Beijing has succeeded in globally isolating Taiwan. Now it's trying to cut off the economically vital flow of mainland visitors
Since the 1950s, the National Cultural and Creative Gift Center, which sells traditional handicrafts to tourists in the heart of Taiwan’s capital Taipei, has been a guaranteed money-spinner. Now its managing director, Teddy Tang, casts a resigned glance over the sales charts, which show how profits plummeted by a stark 55% from April to September.
The start of the decline coincided with the May inauguration of President Tsai Ing-wen, leader of the Democratic Progressive Party (DPP), which advocates a strong Taiwan identity and with which Beijing has frozen relations. For the ensuing five months, the number of mainland Chinese tourists to Taiwan fell by 27.2% year on year. From Oct. 1 to 18, traditionally a popular season for mainland tourists, the shortfall hit a startling 47.8%.
Tang, like many in the tourism industry, cannot conceal his worry about the drop in Chinese tourist numbers and his falling profits.
“There is a direct link between the two,” he says. Last week only a small scattering of tourists browsed through the jade artifacts, calligraphy paintings and handmade vases in the four-story shop. “The Chinese are the ones who purchase the most. They buy a wide range of things that are based on Chinese culture,” says Tang. “Other tourists, like the Europeans and Americans, only buy small objects.”
The store’s sales slump is reflected in the tourist industry across the country, where hotels, bus companies, restaurants and tour guides are suffering. Taipei has accused China of turning off the flow of its financially lucrative tour groups after Beijing, which views Taiwan as a renegade province, cut official contacts with President Tsai over her refusal to publicly endorse the so-called 1992 Consensus. Though there are different interpretations of what it would mean, that consensus, forged by Taiwan’s previous Kuomintang (KMT) government, crucially acknowledges that there is “one China.”
Francis Hu, head of political science at Taipei’s Tunghai University, says the tourism industry is particularly vulnerable to Chinese political pressure as Beijing has little to lose. “It’s part of the grand strategy of tightening the screws on Taiwan,” he says. “Beijing wants the Tsai administration to make concessions on the 1992 Consensus.”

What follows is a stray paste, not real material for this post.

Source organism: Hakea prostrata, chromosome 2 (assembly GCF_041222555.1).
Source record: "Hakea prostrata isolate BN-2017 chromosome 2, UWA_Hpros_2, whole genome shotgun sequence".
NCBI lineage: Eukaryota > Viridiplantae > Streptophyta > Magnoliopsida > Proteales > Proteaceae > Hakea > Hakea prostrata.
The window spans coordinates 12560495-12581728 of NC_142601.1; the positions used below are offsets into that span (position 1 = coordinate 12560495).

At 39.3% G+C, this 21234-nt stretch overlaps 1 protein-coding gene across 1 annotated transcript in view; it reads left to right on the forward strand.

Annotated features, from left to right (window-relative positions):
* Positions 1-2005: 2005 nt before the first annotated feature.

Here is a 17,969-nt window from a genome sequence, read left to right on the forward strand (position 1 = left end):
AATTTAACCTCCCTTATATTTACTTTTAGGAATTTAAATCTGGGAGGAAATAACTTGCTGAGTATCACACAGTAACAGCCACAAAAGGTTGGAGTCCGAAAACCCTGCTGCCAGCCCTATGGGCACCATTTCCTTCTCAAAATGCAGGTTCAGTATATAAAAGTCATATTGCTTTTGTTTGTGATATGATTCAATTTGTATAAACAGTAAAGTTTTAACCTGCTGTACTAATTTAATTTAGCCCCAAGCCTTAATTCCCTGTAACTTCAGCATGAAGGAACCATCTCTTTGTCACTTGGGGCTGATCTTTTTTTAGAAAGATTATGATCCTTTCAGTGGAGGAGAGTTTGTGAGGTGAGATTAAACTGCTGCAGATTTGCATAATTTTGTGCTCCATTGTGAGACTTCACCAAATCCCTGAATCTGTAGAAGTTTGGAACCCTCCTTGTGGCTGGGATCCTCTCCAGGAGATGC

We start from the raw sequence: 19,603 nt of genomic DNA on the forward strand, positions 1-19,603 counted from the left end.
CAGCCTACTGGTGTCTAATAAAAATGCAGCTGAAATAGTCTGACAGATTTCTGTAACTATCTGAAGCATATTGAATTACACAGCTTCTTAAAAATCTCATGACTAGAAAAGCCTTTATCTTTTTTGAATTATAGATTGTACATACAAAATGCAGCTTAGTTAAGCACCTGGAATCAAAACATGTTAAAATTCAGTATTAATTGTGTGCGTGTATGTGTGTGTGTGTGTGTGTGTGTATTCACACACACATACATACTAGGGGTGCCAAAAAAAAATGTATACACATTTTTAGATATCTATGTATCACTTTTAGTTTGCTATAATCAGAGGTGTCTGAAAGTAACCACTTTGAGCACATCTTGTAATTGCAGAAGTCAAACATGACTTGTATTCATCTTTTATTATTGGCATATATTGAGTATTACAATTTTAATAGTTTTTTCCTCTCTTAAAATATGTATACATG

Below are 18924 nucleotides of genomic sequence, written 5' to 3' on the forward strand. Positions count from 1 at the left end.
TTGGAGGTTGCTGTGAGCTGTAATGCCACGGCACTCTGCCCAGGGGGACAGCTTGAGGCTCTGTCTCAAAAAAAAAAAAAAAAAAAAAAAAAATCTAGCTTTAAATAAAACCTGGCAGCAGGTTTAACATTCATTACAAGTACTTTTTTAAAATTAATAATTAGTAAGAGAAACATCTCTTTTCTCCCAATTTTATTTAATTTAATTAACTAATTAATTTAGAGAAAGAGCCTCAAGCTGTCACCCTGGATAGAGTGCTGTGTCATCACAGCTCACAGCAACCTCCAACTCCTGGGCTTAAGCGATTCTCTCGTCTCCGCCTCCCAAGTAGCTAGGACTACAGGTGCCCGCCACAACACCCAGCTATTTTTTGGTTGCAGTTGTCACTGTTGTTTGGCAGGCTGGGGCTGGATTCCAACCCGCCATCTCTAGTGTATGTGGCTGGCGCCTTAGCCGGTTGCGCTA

Chinese citizens require permission from their government to go to Taiwan, making it easy for Beijing to both squeeze the numbers and deny that it is doing so. China blames a horrific bus crash in Taipei in July, caused by a suicidal driver, and killing 24 Chinese tourists, as a major reason for the decline.
Tang’s store has invested in online sales to cushion the blow, but others are struggling to cope. On Sept. 12, up to 10,000 tourism industry workers protested in heavy rain, holding signs saying, “No Jobs, No Life!” and “We Need to Survive.” They blamed Tsai, not Beijing for their woes.
“The government should say yes to the mainland,” said a frustrated hotel owner from Taitung in southeastern Taiwan who called herself Ms. Yang. “We just want to feed our families!”
Ringo Lee, spokesman for the Travel Agent Association, says millions of jobs depended on the business generated by mainland tourists. “So many companies have been impacted. Many tour guides and bus drivers lose their jobs, many restaurants and hotels have closed,” he says. Lee says that his own high-end tour company, TaiwanXing, has suffered 70% losses and jobs may be on the line.
However, not everyone is unhappy. Many see the crisis as an opportunity to reform an industry too dependent on Chinese tour groups that slash prices so much that local operators can barely make a profit anyway. Others are simply relieved that the crowds have gone. Last year, residents of the pretty southern town of Sizihwan threatened to seal themselves off after being swamped by some 4,000 mainland tourists a day.
This summer, when numbers began to fall, wry Taiwanese netizens created a spoof ad campaign that featured photos of tourist hotspots with the caption, “Without Chinese tourists, it’s now possible to relax in the most popular destinations.” It was denounced in China as bigotry.
For Claudius Petzold, a German professor at Taipei’s Fu Jen Catholic University who worked as a tour guide for five years, the problem lies not with the Chinese, but with mass tourism on a small island already crowded with 23 million people. Petzold became frustrated with hotel discounts only being offered to Chinese groups, and with tour buses dangerously clogging narrow roads and ruining beauty spots.
“They opened [Taiwan] up too fast, only counting on a small margin with mass tourism, and the island is too small,” he says.
The tourism downturn is an additional economic headache for the Tsai administration, which inherited a weak economy with low and stagnating wages, increasing income inequality and languishing exports. The government has identified technology start-ups, investment opportunities in infrastructure and software development, and recruiting foreign talent as key to stemming the economic slide. It recently announced a $9.5 million emergency fund to boost the tourism sector. The Tourism Bureau has pledged to ease visa processes and create slick marketing campaigns.
Longer term, the government hopes to attract more Southeast Asian tourists through its “southbound” policy to forge better economic ties with regional neighbors. Tourists from Malaysia, Singapore, Indonesia, the Philippines, Thailand and Vietnam increased by 19.8% in September.
Still, industry chiefs prefer the easier option of mass Chinese tourism to the effort of tapping into new markets. “It’s such a hard job,” says Lee of the Travel Agent Association. “We had to do it 10 years ago with China, and now we have to start all over again.”